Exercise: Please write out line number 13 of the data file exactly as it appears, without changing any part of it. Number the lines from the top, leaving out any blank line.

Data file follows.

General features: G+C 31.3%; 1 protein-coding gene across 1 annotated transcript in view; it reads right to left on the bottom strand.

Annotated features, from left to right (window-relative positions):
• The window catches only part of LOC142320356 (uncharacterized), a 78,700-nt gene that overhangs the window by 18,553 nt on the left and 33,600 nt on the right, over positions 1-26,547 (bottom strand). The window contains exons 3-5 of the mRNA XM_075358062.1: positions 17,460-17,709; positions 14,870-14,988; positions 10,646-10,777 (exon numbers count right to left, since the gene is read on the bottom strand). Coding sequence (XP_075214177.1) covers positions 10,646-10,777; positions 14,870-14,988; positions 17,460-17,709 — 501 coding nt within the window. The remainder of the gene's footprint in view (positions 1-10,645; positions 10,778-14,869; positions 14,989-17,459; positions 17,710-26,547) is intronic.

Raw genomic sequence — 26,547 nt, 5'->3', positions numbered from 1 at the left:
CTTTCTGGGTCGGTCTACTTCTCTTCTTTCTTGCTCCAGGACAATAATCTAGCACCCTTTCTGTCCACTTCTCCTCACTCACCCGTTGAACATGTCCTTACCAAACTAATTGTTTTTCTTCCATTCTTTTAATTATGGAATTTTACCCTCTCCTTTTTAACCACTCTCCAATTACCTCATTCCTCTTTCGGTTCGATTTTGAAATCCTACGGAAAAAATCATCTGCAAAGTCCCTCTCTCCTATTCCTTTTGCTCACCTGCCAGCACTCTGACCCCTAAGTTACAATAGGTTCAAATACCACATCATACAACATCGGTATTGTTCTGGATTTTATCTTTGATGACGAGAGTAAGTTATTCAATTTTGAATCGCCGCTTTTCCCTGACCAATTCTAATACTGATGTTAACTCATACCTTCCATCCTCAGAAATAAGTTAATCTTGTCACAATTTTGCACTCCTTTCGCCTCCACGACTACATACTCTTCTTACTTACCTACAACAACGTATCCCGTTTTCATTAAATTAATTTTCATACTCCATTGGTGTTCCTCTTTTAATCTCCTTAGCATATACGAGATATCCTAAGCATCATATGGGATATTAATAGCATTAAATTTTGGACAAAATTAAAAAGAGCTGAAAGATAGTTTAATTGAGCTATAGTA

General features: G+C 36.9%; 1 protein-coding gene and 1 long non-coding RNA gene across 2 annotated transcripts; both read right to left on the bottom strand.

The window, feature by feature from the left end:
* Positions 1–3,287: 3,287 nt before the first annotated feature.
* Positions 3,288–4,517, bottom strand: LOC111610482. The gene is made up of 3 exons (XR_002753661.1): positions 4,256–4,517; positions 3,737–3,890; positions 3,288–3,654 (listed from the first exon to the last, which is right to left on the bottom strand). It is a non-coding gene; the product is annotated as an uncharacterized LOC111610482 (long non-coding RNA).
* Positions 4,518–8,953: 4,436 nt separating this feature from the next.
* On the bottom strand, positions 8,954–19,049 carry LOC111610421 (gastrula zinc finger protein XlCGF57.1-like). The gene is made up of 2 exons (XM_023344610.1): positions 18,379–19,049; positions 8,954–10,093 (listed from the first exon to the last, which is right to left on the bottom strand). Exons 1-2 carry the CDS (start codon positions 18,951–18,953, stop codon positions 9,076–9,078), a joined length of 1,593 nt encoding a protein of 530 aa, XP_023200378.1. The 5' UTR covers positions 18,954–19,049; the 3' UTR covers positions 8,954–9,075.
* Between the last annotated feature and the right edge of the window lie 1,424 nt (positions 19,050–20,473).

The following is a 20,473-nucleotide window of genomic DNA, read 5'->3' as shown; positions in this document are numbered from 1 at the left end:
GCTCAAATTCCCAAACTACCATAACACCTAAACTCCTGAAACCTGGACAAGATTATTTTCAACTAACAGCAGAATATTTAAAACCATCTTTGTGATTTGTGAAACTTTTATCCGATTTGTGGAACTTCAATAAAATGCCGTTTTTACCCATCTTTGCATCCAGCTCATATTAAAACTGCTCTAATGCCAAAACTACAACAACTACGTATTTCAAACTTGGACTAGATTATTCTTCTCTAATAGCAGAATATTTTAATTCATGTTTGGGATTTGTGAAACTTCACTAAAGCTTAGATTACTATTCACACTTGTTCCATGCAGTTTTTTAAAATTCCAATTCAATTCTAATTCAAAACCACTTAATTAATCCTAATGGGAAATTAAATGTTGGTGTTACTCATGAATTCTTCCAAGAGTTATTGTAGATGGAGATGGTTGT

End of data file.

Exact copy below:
The following is a 20,473-nucleotide window of genomic DNA, read 5'->3' as shown; positions in this document are numbered from 1 at the left end: